Pathfinder by Dominique T. Vyborny
The Iroquois Confederacy was an alliance, originally of five, and later a sixth, Native American tribes inhabiting what is now upstate New York. The League began as less of a political organization, and more as a pact calling for non-aggression between the tribes. Traditionally, American Indian societies were autonomous and egalitarian, existing in bands or villages, with no one person in a position of power. However, there was an increasing amount of intertribal violence around the year 1525, and they were in a continuous state of Mourning War. Smaller groups began to join together forming increasingly larger villages, some growing to have populations of around 1500 people or more. Eventually they began to build palasades to protect their villages.
††††††††††† Political structures are developed within cultures, and within any culture there are norms and rules and a prescribed behaviors. These cultural aspects influence and create a framework in which the political system will make sense and be effective.† It would be a disservice to describe the political structure of the Iroquois without looking at key points of the culture itself. The areas that Iíll be exploring are kinship and marriage, warfare, and religious beliefs.
I aim to look at what the strengths and weaknesses of the Alliance were, and discuss why it lasted as long as it did, and also why it was unable to withstand the incoming tide of European culture. Iíll also be looking at the cultural diffusion from the Native Americans to the Europeans, both with the formation of the United States Constitution and how the Indians helped ill-equipped European survive in their first few years on this continent. .
Blanchard, Rufus. The Iroquois Confederacy: Its Political System, Military System, Marriages, Divorces, Property Rights, Etc. Chicago: Rufus Blanchard, 1902
This is an interesting primary document, though Iím not sure Iíd trust it for a more serious paper without cross references, etc. It seems somewhat opinionated and lacking in its own resources, so the origins of the information is a bit questionable, although it mostly checks out with the general gist of other sources. †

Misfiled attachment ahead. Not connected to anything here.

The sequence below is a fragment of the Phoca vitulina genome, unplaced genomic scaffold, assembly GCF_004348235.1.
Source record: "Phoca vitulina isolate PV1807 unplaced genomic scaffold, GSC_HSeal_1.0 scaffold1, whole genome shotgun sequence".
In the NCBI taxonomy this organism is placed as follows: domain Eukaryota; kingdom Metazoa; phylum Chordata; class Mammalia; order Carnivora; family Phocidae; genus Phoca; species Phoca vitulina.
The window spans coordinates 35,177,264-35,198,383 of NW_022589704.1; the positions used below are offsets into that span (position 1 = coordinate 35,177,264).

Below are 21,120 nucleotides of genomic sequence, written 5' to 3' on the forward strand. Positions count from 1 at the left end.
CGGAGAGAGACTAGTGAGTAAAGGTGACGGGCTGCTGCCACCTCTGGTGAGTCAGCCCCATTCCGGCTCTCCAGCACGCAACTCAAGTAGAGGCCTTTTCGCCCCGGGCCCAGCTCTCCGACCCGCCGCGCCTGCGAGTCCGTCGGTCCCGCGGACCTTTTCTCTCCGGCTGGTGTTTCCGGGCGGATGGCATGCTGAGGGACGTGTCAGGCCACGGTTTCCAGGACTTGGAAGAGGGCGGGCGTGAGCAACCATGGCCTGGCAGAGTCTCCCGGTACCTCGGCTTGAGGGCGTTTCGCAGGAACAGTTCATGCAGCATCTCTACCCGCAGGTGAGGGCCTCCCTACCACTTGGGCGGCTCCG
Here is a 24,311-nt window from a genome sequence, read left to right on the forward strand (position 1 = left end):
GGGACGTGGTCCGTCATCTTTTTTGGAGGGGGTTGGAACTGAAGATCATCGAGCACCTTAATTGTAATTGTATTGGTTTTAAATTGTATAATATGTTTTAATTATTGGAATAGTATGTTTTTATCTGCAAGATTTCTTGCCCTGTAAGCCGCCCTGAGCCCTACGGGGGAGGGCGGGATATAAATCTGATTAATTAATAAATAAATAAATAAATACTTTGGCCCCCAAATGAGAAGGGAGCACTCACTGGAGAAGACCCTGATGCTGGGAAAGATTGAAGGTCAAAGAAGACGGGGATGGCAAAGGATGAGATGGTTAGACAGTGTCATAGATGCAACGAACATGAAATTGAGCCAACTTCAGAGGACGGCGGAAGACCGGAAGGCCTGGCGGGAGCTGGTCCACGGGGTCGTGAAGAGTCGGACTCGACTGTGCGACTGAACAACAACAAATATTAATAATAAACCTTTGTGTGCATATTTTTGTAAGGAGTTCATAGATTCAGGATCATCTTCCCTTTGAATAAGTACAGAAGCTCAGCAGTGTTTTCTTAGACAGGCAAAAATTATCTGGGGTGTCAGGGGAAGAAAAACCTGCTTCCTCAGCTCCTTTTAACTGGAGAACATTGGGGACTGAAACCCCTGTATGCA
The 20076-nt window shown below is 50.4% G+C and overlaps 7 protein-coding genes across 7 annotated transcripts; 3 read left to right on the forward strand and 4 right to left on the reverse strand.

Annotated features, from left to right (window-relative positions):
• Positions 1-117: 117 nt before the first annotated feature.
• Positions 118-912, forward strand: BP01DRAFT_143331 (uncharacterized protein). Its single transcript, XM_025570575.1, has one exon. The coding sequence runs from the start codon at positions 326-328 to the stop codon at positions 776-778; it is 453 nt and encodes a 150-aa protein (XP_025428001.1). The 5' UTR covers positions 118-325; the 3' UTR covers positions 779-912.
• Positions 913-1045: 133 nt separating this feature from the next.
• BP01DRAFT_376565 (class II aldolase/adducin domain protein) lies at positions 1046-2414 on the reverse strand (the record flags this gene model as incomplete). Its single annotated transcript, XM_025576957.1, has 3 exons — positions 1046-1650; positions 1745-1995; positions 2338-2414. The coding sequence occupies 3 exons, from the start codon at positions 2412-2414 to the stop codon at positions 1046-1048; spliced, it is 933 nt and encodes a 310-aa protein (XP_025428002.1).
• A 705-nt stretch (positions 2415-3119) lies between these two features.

A concurrent resolution to acknowledge the contribution of the Iroquois Confederacy of Nations to the development of the United States Constitution and to reaffirm the continuing government-to-government relationship between Indian tribes and the United States established in the Constitution. H.CON.RES.331, 100th Congress (1987 - 1988), The Library of Congress Thomas, http://thomas.loc.gov/cgi-bin/bdquery/z?d100:HC00331:@@@L&summ2=m& (Accessed on May 3rd, 2012)
The Library of Congress is a great place to find primary documents, and is a credible source.
Schoolcraft, Henry R. An Address Delivered Before the Was-ah Ho-de-no-son-ne or New Confederacy of the Iroquois. Rochester: Jerome & Brother, Talman Block, 1845
This was an interesting book because itís written in a more antiquated form of English, because of the year it was published, although itís still easy to understand.
Calloway, Colin G.† First Peoples: a Documentary Survey of American Indian History, Boston: Bedford/St. Martinís, 2008
This wonderful book should not be overlooked as a resource. Granted, itís our textbook for the course, but it has some amazing little gems of information. There is a ten page document on The Iroquois Great League Of Peace, and itís a gold mine for getting a good general overview of the League and also for finding other books on the topic by searching itís bibliography.
O'Neil, Dennis. ďKinship: Descent GroupsĒ, Palomar College. Copyright © 1997-2006. Last revised March 16, 2007. https://acconline.austincc.edu/webapps/portal/frameset.jsp?tab_id=_2_1&url=%2fwebapps%2fblackboard%2fexecute%2flauncher%3ftype%3dCourse%26id%3d_68797_1%26url%3d (accessed May 2nd, 2012)
Palomar Anthropology Tutor is an extremely useful resource when it comes to learning about cultural terms and kinship structures. When speaking of the Iroquois in particular, who are known for their intricate kinship structures, itís very refreshing to have this as a solid foundation for communicating concepts.
Snow, Dean R. The Iroquois, Cambridge: Blackwell Publishers, 1994
This book spans a time period from a.d. 900-2000, and gives a thorough view of Iroquois culture. It covers topics such as the origins of language, mythology, and rituals, to the forming of the League, the arrival of Europeans and the struggles they began to face, loss of freedom and the splitting of the league, to the modern Iroquois incarnation. A very useful book on the Iroquois in all aspects